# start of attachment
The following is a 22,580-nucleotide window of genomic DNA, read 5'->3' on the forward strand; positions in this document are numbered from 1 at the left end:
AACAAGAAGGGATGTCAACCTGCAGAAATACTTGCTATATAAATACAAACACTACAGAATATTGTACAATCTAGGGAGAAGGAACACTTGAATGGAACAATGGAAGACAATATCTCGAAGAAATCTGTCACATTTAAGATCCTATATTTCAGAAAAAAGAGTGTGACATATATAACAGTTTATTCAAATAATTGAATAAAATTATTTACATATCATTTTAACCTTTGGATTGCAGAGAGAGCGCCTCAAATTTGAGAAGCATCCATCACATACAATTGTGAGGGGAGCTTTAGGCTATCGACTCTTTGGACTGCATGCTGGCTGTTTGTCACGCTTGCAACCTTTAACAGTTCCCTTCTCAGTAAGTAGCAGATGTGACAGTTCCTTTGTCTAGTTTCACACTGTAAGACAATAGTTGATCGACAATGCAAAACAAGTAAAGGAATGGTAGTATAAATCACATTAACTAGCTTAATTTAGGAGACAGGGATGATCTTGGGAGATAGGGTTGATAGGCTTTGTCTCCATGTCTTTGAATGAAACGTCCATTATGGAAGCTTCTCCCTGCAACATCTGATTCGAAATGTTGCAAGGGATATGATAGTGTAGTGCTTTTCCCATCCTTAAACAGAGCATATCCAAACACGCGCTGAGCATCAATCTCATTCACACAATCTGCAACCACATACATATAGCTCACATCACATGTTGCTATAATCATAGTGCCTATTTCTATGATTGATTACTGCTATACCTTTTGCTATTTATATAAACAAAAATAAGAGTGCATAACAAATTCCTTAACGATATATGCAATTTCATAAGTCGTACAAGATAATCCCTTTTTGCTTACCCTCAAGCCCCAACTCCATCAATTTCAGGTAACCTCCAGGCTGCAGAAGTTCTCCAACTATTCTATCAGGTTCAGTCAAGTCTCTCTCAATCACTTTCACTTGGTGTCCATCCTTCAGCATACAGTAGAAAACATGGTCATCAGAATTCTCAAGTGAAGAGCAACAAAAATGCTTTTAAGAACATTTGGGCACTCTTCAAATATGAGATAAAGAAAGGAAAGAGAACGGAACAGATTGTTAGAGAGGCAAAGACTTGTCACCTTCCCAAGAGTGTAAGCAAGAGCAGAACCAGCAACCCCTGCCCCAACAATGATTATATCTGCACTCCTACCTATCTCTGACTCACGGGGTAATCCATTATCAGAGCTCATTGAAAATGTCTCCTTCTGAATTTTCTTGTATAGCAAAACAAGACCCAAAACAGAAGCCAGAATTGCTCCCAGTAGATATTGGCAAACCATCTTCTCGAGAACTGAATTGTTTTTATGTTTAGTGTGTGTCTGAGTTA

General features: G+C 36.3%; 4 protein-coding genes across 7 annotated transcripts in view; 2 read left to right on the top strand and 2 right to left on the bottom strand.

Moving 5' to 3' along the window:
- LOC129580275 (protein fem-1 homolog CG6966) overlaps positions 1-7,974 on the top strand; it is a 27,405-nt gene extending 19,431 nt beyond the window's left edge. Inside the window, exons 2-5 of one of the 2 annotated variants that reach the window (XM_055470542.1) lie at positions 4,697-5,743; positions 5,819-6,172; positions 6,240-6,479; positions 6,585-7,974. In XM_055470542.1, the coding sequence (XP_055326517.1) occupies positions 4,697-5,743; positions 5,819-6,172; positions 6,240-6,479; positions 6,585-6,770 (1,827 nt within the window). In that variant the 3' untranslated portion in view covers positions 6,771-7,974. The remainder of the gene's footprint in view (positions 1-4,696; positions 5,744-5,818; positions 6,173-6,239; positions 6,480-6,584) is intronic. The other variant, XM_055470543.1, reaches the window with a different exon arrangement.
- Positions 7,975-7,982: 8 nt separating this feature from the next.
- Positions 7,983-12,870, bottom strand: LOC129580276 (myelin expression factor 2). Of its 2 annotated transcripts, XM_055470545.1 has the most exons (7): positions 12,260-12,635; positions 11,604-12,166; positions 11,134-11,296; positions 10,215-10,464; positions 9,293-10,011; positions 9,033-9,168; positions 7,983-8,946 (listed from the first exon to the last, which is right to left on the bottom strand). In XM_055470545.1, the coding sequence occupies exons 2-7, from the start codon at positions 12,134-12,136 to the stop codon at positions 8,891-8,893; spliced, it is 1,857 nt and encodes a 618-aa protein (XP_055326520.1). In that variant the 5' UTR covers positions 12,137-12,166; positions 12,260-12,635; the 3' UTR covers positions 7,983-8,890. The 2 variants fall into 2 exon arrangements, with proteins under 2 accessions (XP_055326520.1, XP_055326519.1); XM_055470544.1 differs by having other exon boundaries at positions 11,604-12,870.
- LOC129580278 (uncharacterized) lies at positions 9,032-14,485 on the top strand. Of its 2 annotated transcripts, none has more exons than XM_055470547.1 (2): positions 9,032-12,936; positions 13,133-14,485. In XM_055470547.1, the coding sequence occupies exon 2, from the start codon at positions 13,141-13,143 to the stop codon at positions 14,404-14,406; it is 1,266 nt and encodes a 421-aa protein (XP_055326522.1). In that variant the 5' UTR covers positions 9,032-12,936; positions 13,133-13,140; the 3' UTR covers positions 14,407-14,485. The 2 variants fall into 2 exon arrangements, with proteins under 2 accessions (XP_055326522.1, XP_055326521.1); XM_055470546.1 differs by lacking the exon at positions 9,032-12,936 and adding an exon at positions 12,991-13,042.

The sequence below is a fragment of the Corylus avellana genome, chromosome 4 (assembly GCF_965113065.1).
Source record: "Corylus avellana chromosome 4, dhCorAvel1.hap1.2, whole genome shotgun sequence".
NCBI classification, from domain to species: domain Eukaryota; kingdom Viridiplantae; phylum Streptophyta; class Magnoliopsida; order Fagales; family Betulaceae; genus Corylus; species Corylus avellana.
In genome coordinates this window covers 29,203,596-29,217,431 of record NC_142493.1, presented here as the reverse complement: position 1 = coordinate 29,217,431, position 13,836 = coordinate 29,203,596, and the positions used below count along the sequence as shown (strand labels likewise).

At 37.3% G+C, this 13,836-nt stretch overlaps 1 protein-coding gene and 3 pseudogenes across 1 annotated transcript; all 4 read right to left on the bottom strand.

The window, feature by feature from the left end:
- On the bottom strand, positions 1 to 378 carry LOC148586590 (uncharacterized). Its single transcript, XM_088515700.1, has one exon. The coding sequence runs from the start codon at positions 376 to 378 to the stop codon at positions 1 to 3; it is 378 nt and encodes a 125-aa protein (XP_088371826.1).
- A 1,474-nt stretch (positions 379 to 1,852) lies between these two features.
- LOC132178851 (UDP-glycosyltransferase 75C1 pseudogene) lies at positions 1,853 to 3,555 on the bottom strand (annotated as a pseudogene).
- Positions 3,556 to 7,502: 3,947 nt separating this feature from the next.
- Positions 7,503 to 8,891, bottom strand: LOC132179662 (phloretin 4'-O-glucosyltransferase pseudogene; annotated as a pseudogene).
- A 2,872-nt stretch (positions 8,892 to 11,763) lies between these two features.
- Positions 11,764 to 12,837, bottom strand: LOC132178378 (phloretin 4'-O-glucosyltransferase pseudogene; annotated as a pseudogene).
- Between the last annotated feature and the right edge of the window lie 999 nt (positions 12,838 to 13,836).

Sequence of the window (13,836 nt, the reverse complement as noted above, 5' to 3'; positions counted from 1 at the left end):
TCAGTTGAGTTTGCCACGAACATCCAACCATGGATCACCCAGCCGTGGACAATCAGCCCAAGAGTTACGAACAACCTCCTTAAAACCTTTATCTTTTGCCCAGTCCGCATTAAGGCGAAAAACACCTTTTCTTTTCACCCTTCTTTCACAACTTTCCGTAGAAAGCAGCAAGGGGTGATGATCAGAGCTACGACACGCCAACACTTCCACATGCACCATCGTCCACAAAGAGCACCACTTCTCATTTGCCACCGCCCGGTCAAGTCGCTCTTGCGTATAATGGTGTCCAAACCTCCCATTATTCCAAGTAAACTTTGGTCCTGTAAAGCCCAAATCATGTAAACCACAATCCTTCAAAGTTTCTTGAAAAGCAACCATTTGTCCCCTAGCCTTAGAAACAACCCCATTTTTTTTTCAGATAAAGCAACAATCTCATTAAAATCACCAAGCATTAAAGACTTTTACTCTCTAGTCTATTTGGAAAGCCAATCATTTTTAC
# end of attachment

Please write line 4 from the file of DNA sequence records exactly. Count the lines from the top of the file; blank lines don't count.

Moving 5' to 3' along the window: